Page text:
By: Kurt Busiek (story), Brent Eric Anderson (art), Alex Sinclair (colors)
The Story: Winged Victory realizes that boys have feelings, too.
The Review: While I’m very much all for supporting the progress of women in society, I’ve never much appreciated the ladies who labored under the impression that they could only advance themselves by treating men as the enemy. After all, men can be victimized and unfairly stereotyped, too, though more rarely and with less serious consequences. Statistically, women are more vulnerable, but that doesn’t make guys somehow invulnerable.
Joey Lacroix, a young man escaping abuse and seeking sanctuary with Winged Victory, is a good example (and, I might add from personal experience, entirely credible). This is someone who’s suffered no less from callousness and domination as the people Victory usually takes in, yet the immediate response from one her workers to his plea for help is, “Whoa. We don’t do that, kid. We teach women self-defense here. Just women. No men allowed.”
Obviously, there’s some role-reversal going on in the women’s reaction to Joey, but there’s also a measure of misplaced cruelty to it as well. Letting their beef with men get in the way of their compassion for a persecuted youth seems like misplaced cruelty. Why transfer their resentment to the wrong target, like healer Meg does when she arrives to see to Joey’s injuries:
“So. Here’s the boy. ‘Oh Healer Meg, heal him up! Heal him right up so he can grow up big and strong. Into a man.’ Another freakin’ man, all fists and anger and eyes and privilege. ‘But it’s what I want, Meg, it’s what I want.’ Blue-haired Sparrowboy’s addled her brains…”
But is this really all that different from Victory’s modus operandi of choosing to save women over men, regardless of their relative need? Victory’s choices, however, are motivated out of an obligation to the purpose which gave her powers; these other women who work for her are clearly taking things more personally. Whereas Victory at least has enough pity to keep Joey around temporarily, her employees are ready and willing to send him on his limping way. That, along with the disparaging tone they (or, at least, Meg) use in referring to Samaritan, and you wonder if perhaps Victory’s enemies this time come from the inside.
Whether these foes are friendly or not, their current plan to ruin Victory isn’t all that inspired. Bad press plots have been part of the superhero genre since it entered the modern age. It might actually be easier at this point to identify the characters who haven’t dealt with an unjust attack on their reputations. As it so often is in Astro City, the purely superhero aspects of the plot are the least interesting. It’s only the human consequences that stand out. In this case, Victory has a lot more to lose than just her respect and credibility. After revealing her origin story, you realize that if things don’t go her way, she’ll be reduced not only to an ordinary woman once more, but a rather pathetic one at that. It’s the fear of that fate that makes Victory’s trials worth investing in, more than any threat to her popularity.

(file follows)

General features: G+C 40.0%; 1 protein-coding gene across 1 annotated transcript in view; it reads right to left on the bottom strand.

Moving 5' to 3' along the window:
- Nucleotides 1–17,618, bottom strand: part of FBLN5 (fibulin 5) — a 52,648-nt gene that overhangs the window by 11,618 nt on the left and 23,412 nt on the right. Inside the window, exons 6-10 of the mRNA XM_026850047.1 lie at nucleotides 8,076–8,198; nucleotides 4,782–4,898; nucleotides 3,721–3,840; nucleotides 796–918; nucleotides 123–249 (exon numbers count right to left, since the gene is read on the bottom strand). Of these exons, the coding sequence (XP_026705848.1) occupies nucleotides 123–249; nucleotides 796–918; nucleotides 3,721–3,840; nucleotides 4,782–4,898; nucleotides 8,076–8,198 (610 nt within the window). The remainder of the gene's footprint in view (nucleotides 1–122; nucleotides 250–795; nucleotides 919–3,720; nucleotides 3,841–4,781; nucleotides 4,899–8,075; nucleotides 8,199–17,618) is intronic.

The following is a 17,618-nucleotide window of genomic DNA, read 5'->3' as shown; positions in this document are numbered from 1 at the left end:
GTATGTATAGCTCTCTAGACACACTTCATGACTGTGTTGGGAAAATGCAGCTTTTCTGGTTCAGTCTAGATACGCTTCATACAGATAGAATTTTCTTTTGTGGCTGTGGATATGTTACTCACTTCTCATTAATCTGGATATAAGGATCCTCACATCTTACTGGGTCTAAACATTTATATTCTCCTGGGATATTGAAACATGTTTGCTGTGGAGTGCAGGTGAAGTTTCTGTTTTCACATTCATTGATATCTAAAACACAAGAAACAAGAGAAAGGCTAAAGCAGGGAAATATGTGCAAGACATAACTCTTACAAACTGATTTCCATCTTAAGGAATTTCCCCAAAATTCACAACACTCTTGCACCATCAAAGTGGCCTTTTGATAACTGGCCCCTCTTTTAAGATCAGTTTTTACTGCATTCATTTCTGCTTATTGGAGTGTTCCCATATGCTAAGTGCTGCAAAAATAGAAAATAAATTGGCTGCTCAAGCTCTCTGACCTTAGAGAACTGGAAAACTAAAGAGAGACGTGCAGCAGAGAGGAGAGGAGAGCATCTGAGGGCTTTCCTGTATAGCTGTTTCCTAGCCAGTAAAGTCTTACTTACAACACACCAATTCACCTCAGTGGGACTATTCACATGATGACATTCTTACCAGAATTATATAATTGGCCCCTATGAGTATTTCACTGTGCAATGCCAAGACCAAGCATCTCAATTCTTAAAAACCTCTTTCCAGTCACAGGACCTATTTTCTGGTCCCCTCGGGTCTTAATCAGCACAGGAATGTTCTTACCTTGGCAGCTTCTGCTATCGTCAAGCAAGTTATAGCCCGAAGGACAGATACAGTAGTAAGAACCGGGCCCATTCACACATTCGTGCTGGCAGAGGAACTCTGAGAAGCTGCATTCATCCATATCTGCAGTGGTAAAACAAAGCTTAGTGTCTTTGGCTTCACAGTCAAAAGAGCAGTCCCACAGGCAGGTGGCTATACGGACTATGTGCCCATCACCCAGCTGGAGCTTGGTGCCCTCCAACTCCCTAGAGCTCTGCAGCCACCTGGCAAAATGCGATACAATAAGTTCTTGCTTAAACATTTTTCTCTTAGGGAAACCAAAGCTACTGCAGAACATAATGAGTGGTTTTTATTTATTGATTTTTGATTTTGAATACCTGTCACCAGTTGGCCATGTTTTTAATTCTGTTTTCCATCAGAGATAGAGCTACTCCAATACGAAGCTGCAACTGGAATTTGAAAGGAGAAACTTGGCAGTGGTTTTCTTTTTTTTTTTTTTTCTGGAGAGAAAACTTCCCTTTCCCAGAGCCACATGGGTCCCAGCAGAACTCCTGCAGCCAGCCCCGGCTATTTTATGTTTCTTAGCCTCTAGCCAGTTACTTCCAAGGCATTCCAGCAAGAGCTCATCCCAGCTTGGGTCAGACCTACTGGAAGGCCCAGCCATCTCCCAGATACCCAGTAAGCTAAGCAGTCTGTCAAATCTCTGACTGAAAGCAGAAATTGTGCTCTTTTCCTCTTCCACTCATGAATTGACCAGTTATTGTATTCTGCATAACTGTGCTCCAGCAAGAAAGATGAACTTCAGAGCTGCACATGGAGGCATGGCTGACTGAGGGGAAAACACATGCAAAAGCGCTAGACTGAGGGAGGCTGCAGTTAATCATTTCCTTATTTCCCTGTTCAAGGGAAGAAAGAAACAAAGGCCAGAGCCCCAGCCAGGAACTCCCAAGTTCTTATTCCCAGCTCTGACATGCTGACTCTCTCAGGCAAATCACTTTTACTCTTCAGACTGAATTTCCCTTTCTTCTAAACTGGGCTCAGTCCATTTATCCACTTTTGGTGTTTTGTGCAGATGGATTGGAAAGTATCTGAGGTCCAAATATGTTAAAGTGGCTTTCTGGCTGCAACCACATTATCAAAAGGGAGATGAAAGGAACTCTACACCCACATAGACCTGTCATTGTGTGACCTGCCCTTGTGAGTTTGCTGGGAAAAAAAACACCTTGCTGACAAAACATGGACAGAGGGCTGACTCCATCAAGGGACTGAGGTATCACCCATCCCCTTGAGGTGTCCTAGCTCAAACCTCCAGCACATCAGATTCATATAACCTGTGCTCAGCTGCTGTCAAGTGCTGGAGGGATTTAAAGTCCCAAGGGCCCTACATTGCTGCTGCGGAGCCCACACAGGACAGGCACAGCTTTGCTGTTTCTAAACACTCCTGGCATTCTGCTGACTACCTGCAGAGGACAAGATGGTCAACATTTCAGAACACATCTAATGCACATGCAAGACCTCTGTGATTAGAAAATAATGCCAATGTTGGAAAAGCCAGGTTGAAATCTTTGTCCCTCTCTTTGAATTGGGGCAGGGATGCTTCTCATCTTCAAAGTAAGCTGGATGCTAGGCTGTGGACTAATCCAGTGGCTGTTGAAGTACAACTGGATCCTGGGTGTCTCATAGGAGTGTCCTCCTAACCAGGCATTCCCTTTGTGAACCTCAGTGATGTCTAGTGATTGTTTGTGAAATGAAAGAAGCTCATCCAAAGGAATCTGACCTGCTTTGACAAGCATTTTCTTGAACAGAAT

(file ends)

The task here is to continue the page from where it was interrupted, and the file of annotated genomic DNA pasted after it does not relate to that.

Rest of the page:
Anderson is a more than fine artist, but hampered by a somewhat ungainly sense of posture and movement. You can’t help looking through the issue and frequently feeling like something is a bit awkward about the way a character looks. Look at Victory (as her civilian persona Lauren Freed) running away from her two-timing boyfriend. What exactly is she doing with her arms in that panel? Is she trying to clutch her head like an actress in a 1940s melodrama? Biting her fingernail? Hiding her face? Thumbing her lips to do a Porky Pig impression? What, what? Sinclair’s shimmering colors pull a lot of weight to give Astro City that classic superhero look, even when Anderson’s action sequences aren’t quite up to the task
Conclusion: Though entirely focused on the purely superhero half of the series, Busiek doesn’t lose sight of the humanity which makes the title’s spirit.
- Minhquan Nguyen
Some Musings: - It’s hard to look at Samaritan and Victory and not think of the romance between their mainstream analogues. Let’s hope Superman and Wonder Woman reach the same level of respect and familiarity Sam and Vic have someday—even if it comes after their breakup.
Filed under: DC Comics, Reviews, Vertigo Tagged: | Alex Sinclair, Astro City, Astro City #7, Astro City #7 review, Brent Eric Anderson, DC, DC Comics, Kurt Busiek, Samaritan, Vertigo, Vertigo Comics, Winged Victory